Find Safe Comfortable Clothing for Horseback Riding

Person demonstrating proper seat and hand position on horse.
You may have clothes that are already suitable for riding like, sweaters, gloves and tights. Image Credit:Peter Chadwick/Dorling Kindersley /Getty Images


Dressing to go horseback riding need not be expensive and appropriate garments are not difficult to find.


Although you will be able to find comfortable and suitable clothing in the consignment section of your local tack shop, your helmet  is an item you don’t want to skimp on. This is the one piece of equipment you will want to buy brand new. A used helmet might have unseen damage to the inner linings and won’t provide the necessary protection.

There are lots of different name brands of helmets that come in many different styles and colors. Helmets come in English and Western styles as well as sporty sleek models for hacking and schooling. Choose a helmet that is attractive, comfortable, and suitable for the type of riding you are doing. Most importantly, choose a helmet that is labeled ASTM/SEI certified.

ASTM stands for American Society for Testing and Materials. The SEI certification means that the helmet has been constructed specifically for horse sports, and the materials and design have been tested and inspected. Helmets designed for other sports such as cycling, skiing, or rock climbing may not provide adequate protection for a fall from a horse.

Take your time making sure the helmet fits. Nod and shake your head. The helmet should remain level and secure. The harness should be adjustable and comfortable.

Plan to spend over $50 on a good quality helmet, and if your whole family rides, each member will need a helmet that fits them properly.

Shirts, Jackets and Vests

Unless you plan to go to a horse show, you probably have a suitable shirt, such as a T-shirt or sweatshirt, to wear. If you are going out on trail, you might consider wearing bright colors for visibility. Many riders like to wear vests when the weather gets cooler. Your arms and shoulders are less restricted in a vest, and they lend themselves to layering for warmth.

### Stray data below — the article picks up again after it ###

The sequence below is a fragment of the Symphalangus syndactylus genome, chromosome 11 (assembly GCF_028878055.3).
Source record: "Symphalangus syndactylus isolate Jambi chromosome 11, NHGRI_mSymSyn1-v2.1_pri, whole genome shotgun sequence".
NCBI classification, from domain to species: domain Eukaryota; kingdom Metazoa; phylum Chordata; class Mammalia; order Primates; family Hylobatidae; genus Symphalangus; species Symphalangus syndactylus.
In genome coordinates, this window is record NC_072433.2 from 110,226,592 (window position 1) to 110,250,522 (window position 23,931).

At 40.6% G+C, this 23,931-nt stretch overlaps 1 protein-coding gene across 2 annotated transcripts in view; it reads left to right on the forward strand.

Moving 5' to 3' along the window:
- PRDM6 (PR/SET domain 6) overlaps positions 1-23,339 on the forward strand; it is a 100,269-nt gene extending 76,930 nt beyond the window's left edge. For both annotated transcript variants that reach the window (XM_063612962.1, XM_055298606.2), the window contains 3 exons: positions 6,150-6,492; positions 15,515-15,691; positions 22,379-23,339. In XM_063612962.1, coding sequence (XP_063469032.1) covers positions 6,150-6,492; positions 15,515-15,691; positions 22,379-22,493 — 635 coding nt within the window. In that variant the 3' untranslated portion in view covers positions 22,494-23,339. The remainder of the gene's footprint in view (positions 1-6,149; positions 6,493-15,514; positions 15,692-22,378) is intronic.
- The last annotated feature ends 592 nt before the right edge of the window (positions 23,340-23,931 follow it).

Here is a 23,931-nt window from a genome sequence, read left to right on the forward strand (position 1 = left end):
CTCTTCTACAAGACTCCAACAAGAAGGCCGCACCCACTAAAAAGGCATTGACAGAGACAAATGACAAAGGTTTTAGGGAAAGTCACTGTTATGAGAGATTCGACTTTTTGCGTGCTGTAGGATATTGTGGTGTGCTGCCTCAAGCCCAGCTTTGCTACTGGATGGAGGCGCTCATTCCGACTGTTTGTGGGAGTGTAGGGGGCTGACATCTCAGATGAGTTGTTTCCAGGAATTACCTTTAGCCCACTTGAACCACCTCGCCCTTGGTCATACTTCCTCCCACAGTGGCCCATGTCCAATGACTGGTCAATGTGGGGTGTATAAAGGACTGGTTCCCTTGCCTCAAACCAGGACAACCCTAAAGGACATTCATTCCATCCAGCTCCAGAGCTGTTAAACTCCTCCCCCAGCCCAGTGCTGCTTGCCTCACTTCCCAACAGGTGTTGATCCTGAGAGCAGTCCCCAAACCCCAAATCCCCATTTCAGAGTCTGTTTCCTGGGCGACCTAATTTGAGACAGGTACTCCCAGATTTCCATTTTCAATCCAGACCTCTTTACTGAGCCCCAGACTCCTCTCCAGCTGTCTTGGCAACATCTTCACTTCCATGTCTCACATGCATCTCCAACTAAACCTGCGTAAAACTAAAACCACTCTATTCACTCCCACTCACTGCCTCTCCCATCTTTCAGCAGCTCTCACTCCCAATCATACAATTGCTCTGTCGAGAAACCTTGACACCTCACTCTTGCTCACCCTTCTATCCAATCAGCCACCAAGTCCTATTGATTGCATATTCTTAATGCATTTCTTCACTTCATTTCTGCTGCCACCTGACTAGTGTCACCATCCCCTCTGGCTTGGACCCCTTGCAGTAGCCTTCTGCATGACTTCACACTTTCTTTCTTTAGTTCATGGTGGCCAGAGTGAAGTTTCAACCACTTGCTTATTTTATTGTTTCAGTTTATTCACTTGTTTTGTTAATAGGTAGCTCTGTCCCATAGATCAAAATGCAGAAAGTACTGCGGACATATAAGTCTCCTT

There are winter coats designed for riding if you live in an area where you have to cope with frigid temperatures. These coats are roomy through the shoulders and have gussets so they spread over the saddle, rather than tucking under your seat. Many have attractive reflective tape and patches for greater visibility out on trail. Add a warm helmet cover and winter riding gloves to make winter riding more comfortable.

If you do plan to show your horse, you’ll need appropriate garments. Head out to some horse shows to see what others are wearing. Often you will need very specific types of clothing. Show clothing can be custom made, bought off of the rack, home sewn, or purchased used in the consignment section of tack shops.


For everyday riding, an inexpensive pair of two-way stretch tights maybe the most comfortable. Riding tights can be bought with leather knee and seat patches. These provide a bit more grip and will be made of a more durable fabric than tights not designed for horseback riding. Winter riding pants are made of fleece material for warmth.

Many people ride in jeans or sweat pants. What you will want to avoid in any case, is pants that twist, wrinkle or bunch along the inside of your legs and especially knees.

Some people like the extra grip and in the winter the wind breaking ability of leather riding chaps. Half chaps that cover from knee to foot provide grip and protection for the lower leg. You’ll need jodphurs, breeches or other traditional riding pants if you are headed for the show ring.

Plan to pay $50 or more for a pair of riding tights and more for jodhpurs or breeches. You can save money by sewing them yourself or buying lightly used ones.


Next to a helmet, your boots may be your most important purchase. Although there is no official testing or standards for boots you will want to find a pair with about a 1 to 1 ½ inch heel and low tread. The tread on many hiking and winter boots is too heavy and in case of a fall may jam in the stirrup. There are many different styles of boots, so choose whatever is comfortable, affordable and suitable for the riding you do.

Your boots don’t have to be ‘riding boots’ as long as the sole and heel are appropriate. Inexpensive leather and running shoe style riding boots start at about $100. The consignment corner at tack shops are usually burgeoning with lightly used leather and rubber riding boots great for riders on a budget. Sometimes it is possible to find suitable boots at thrift stores or there may be something in the back of your closet that would work.


If you are involved in other sports, you may already have suitable undergarments including sports bras. Tack shops often carry a selection of bras and underwear designed for riding. Shops that specialize in jogging and running gear are also places to look for comfortable undergarments.